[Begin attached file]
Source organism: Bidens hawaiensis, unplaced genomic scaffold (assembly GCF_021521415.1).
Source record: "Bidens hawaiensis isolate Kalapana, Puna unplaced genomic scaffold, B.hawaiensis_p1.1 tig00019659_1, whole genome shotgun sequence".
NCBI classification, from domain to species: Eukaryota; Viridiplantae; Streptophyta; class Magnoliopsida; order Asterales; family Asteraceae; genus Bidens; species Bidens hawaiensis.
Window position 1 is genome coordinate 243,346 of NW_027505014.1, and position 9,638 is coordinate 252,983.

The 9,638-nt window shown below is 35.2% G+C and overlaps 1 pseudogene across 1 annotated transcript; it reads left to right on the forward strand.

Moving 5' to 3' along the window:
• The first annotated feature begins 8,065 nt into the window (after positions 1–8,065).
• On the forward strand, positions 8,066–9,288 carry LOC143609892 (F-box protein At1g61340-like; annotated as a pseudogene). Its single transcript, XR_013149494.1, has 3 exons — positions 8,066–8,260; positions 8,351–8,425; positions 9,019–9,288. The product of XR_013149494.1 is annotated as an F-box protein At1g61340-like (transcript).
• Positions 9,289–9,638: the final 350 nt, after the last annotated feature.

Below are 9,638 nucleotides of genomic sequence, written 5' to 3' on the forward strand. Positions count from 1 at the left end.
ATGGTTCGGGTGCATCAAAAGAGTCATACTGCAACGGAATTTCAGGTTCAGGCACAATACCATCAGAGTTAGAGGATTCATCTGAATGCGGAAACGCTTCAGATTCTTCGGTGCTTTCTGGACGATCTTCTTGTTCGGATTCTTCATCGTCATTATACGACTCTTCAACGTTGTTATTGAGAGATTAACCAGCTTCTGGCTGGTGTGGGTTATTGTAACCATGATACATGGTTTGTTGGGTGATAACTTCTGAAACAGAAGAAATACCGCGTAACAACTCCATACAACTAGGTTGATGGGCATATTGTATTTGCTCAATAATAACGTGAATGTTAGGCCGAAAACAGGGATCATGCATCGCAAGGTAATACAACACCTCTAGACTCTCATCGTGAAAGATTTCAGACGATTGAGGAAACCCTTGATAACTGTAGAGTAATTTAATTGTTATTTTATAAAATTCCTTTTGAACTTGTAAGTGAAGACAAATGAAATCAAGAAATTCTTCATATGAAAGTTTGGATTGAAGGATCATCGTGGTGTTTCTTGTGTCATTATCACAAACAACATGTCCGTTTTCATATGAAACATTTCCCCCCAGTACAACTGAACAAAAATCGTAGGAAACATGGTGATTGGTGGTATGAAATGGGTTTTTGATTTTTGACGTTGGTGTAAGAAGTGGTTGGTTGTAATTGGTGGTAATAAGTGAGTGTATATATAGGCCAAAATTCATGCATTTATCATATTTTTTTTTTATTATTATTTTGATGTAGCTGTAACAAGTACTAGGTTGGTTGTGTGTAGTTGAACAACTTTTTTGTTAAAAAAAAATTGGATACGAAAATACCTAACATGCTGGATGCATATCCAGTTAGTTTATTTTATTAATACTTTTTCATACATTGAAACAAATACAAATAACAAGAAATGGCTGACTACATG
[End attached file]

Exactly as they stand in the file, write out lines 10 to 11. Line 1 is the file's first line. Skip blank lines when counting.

Below are 9,638 nucleotides of genomic sequence, written 5' to 3' on the forward strand. Positions count from 1 at the left end.
ATGGTTCGGGTGCATCAAAAGAGTCATACTGCAACGGAATTTCAGGTTCAGGCACAATACCATCAGAGTTAGAGGATTCATCTGAATGCGGAAACGCTTCAGATTCTTCGGTGCTTTCTGGACGATCTTCTTGTTCGGATTCTTCATCGTCATTATACGACTCTTCAACGTTGTTATTGAGAGATTAACCAGCTTCTGGCTGGTGTGGGTTATTGTAACCATGATACATGGTTTGTTGGGTGATAACTTCTGAAACAGAAGAAATACCGCGTAACAACTCCATACAACTAGGTTGATGGGCATATTGTATTTGCTCAATAATAACGTGAATGTTAGGCCGAAAACAGGGATCATGCATCGCAAGGTAATACAACACCTCTAGACTCTCATCGTGAAAGATTTCAGACGATTGAGGAAACCCTTGATAACTGTAGAGTAATTTAATTGTTATTTTATAAAATTCCTTTTGAACTTGTAAGTGAAGACAAATGAAATCAAGAAATTCTTCATATGAAAGTTTGGATTGAAGGATCATCGTGGTGTTTCTTGTGTCATTATCACAAACAACATGTCCGTTTTCATATGAAACATTTCCCCCCAGTACAACTGAACAAAAATCGTAGGAAACATGGTGATTGGTGGTATGAAATGGGTTTTTGATTTTTGACGTTGGTGTAAGAAGTGGTTGGTTGTAATTGGTGGTAATAAGTGAGTGTATATATAGGCCAAAATTCATGCATTTATCATATTTTTTTTTTATTATTATTTTGATGTAGCTGTAACAAGTACTAGGTTGGTTGTGTGTAGTTGAACAACTTTTTTGTTAAAAAAAAATTGGATACGAAAATACCTAACATGCTGGATGCATATCCAGTTAGTTTATTTTATTAATACTTTTTCATACATTGAAACAAATACAAATAACAAGAAATGGCTGACTACATG